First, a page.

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mixing. As a precaution to eliminate any residual PK activity in the resuspended pellets, the samples are heated at 100°C for 5 min and then chilled on ice for 5 min. If the samples are to be stored at this point, then we recommend storing them at - 20°C. If not, then proceed to step 6.3. 6.3. Digestion of HA and CS Add 1 L of chondroitinase ABC (25 mU) to each 35 L of sample, vortex mix and incubate at 37°C overnight (typically 18 h). This amount of enzyme over this digestion time period should be sufficient to digest HA and CS contents in most tissues having 100­200 mg wet weight or 10 million cells with their associated ECM. Note: Chondroitinase ABC's unit definition is the quantity of enzyme releasing 1 mol of unsaturated disaccharide from CS per minute at 37°C. Assuming no loss of enzyme activity during the 18-h time period, then 25 mU of enzyme under the stated conditions should digest ~ 10 mg of HA (or ~ 13 mg of CS) releasing unsaturated disaccharides for subsequent AMAC labeling. However, this stated enzyme-specific activity should be viewed as a theoretical maximum and actual sample digestions would likely exhibit lower overall digestion efficiencies. Nevertheless, this recommended amount of chondroitinase ABC assures a complete degradation of HA and CS into unsaturated disaccharide for most samples. It should be emphasized that chondroitinase ABC's ability to digest HA depends upon keeping the enzyme buffer pH in the range of 6­7 (as opposed to this enzyme's optimal pH range of 7­8 for the digestion of CS). We have selected a pH of 7 for our enzyme buffer as the best compromise to complete the digestion of both HA and CS over an 18-h time period. 6.4. Second Ethanol Precipitation At the end of the chondroitinase ABC digestion, some liquid will condense near the top of the tubes. Given the small volumes of these digestions, we recommend all samples should be centrifuged at low speed to make sure all of the liquid is at the bottom of the tube prior to the second ethanol precipitation step. Add 160 L of prechilled (- 20°C) 100% ethanol to each sample and vortex mix. Samples can be stored overnight at - 20°C if required or one can proceed through the following steps. Centrifuge samples at 14,000 Ч g for 10 min at room temper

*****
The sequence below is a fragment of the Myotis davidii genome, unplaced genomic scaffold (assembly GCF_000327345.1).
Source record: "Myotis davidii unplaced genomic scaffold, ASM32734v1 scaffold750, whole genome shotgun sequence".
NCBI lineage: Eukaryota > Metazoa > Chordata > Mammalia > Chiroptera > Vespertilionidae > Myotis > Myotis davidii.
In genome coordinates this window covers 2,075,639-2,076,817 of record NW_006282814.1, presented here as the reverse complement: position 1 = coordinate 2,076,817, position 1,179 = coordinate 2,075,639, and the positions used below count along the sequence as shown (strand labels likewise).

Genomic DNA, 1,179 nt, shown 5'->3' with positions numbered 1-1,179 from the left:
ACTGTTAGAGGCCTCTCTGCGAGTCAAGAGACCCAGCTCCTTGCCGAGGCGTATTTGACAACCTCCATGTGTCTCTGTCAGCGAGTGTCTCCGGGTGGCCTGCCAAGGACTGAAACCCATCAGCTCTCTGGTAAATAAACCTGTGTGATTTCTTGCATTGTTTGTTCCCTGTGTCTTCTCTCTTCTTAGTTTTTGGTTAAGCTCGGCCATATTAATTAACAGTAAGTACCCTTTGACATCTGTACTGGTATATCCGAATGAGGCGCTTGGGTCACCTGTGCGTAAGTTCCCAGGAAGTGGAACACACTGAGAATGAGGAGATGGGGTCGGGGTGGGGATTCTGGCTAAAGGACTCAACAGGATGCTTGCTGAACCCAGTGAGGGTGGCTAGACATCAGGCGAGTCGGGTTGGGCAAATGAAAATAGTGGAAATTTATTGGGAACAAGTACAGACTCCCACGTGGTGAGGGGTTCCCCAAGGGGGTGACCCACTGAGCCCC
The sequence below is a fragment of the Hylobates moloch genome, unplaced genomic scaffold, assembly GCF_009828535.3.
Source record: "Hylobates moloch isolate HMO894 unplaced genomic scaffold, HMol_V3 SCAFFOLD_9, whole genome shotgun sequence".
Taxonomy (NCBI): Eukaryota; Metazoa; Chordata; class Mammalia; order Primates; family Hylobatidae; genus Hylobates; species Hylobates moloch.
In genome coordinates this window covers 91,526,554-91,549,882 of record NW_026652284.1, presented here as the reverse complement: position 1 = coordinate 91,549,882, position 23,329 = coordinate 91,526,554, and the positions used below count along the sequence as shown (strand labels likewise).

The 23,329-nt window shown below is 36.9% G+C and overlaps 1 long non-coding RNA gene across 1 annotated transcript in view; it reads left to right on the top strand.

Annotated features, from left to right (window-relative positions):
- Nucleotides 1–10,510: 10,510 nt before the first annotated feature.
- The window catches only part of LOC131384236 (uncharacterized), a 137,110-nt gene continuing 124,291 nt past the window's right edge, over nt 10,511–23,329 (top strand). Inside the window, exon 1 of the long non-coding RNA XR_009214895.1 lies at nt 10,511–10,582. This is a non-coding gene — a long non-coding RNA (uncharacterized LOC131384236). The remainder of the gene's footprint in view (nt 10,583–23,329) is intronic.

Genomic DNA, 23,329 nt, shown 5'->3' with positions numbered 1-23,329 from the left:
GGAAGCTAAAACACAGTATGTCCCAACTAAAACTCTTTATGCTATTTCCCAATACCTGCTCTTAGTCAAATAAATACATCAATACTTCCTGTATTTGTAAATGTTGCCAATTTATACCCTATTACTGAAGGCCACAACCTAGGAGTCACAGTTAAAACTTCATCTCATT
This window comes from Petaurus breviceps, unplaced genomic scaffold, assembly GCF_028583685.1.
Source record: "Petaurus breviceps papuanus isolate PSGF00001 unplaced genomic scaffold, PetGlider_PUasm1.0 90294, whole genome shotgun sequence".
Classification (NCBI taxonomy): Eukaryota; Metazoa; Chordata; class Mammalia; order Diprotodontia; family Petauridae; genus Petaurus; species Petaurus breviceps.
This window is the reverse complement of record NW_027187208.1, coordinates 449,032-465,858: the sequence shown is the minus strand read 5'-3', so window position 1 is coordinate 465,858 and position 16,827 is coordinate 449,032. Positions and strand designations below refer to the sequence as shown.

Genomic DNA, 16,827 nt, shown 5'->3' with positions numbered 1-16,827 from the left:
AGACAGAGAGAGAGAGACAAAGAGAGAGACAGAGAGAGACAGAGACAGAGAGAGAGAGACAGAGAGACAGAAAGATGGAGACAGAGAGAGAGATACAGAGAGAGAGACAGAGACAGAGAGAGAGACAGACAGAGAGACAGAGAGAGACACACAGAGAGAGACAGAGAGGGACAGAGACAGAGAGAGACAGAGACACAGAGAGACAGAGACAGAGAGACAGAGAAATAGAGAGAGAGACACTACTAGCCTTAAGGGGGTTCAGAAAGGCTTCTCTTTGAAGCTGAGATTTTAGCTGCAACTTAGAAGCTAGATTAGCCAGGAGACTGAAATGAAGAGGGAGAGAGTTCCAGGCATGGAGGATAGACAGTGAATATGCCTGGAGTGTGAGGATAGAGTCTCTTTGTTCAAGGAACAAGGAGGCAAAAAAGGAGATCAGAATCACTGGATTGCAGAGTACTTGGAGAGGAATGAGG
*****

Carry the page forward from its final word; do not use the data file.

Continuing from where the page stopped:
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ature and recover the supernatant in a separate 1.5 mL tube (Note: HA and CS unsaturated disaccharides are in this supernatant; the pellet will contain other intact GAGs and DNA). Wash the pellet with 100 L of prechilled (- 20°C) 75% ethanol, vortex mix and centrifuge at 14,000 Ч g for 10 min at room temperature once more. Recover this "pellet wash" supernatant and pool with the first supernatant for each sample. Lyophilize or vacuum dry these supernatant samples and immediately proceed to the AMAC labeling step listed below. The pellets should be air-dried for 20 min at room temperature. Resuspend these pellets in 20 L of 100 mM ammonium acetate pH 7, vortex mix and allow to dissolve at room temperature for 20 min. Vortex mix the resuspended pellet again and then briefly centrifuge at low-speed to assure that all sample liquid is at the bottom of the tube. Inactivate residual chondroitinase ABC activity by heating the samples at 100°C for 5 min, then placing them on ice for 5 min to achieve 4°C. Store these resuspended pellet samples at 4°C. 6.5. Sample Labeling With AMAC While stable in neutral pH buffer solutions, unsaturated disaccharides released from HA or CS may exhibit variable stability at room temperature in dry form. Thus, as a precaution, we recommend that the dried supernatant samples from the previous step should be immediately AMAC labeled to assure maximum recovery. The volume of labeling solution needed for each sample will vary depending upon the amount of your starting material. Optimal AMAC-labeling conditions should be determined empirically, but the following ratios of AMAC solution to sample amount are recommended as a starting point: (i) add 5 L of AMAC solution per 5­10 million cultured cells (and/or the GAGs secreted into their culture medium) and (ii) add 5 L of the AMAC solution for every 50 mg of tissue wet weight. For samples larger than those listed, these recommended starting ratios can be scaled up to accommodate a proper reaction. Since these AMAC reaction volumes are small, we recommend to briefly centrifuge the resuspended sample at low-speed to assure that all sample liquid is at the bottom of the tube. Incubate the samples at 37°C for 18 h in the dark to complete the AMAC-labeling reaction. Note: We have found that having a somewhat more concentrated AMAC-labeled sample, as opposed to one that is too dilute, is better